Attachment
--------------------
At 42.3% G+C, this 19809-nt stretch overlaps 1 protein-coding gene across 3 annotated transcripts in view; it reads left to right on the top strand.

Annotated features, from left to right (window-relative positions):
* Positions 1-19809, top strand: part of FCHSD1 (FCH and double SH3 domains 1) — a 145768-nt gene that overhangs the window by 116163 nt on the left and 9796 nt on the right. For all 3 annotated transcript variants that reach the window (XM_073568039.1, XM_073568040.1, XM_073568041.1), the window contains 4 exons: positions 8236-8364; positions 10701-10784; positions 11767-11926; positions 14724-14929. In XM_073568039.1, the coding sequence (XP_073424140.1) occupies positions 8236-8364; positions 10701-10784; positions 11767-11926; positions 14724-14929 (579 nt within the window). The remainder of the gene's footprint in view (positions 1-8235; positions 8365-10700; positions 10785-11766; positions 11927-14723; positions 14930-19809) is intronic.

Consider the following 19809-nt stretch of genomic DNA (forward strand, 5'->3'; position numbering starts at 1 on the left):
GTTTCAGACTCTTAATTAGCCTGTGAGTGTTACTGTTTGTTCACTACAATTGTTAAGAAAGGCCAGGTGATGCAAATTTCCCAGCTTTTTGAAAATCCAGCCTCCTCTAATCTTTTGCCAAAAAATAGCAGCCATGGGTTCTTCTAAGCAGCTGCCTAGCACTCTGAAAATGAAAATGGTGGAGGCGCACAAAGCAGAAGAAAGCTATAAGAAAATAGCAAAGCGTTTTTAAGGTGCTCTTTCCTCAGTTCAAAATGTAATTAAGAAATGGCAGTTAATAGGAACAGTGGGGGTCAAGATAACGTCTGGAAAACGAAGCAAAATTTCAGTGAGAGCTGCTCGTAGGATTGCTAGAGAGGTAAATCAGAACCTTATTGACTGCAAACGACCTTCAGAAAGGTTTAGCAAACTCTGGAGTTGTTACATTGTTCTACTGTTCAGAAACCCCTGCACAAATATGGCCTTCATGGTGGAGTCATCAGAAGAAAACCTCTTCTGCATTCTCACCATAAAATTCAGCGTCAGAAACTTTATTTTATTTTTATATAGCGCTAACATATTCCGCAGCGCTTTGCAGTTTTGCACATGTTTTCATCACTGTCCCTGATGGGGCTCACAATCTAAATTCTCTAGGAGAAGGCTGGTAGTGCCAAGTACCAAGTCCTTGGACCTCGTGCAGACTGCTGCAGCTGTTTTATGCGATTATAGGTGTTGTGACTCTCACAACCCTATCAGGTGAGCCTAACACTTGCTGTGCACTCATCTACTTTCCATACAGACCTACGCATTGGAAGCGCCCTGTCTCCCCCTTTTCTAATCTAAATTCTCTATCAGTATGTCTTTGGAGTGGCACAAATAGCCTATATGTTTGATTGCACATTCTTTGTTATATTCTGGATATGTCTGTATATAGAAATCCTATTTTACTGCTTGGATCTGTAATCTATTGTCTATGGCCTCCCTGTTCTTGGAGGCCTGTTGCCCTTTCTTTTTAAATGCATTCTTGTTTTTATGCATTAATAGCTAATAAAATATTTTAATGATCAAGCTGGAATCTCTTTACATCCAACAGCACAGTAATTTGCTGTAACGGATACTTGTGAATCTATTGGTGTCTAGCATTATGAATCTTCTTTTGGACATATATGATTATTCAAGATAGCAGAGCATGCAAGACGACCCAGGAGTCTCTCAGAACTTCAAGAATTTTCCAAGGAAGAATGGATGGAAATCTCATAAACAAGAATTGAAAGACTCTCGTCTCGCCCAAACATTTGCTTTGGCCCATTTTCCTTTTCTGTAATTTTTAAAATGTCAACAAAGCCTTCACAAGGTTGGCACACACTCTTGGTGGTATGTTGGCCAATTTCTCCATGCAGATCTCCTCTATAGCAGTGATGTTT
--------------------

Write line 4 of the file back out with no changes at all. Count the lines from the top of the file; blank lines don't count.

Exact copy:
Consider the following 19809-nt stretch of genomic DNA (forward strand, 5'->3'; position numbering starts at 1 on the left):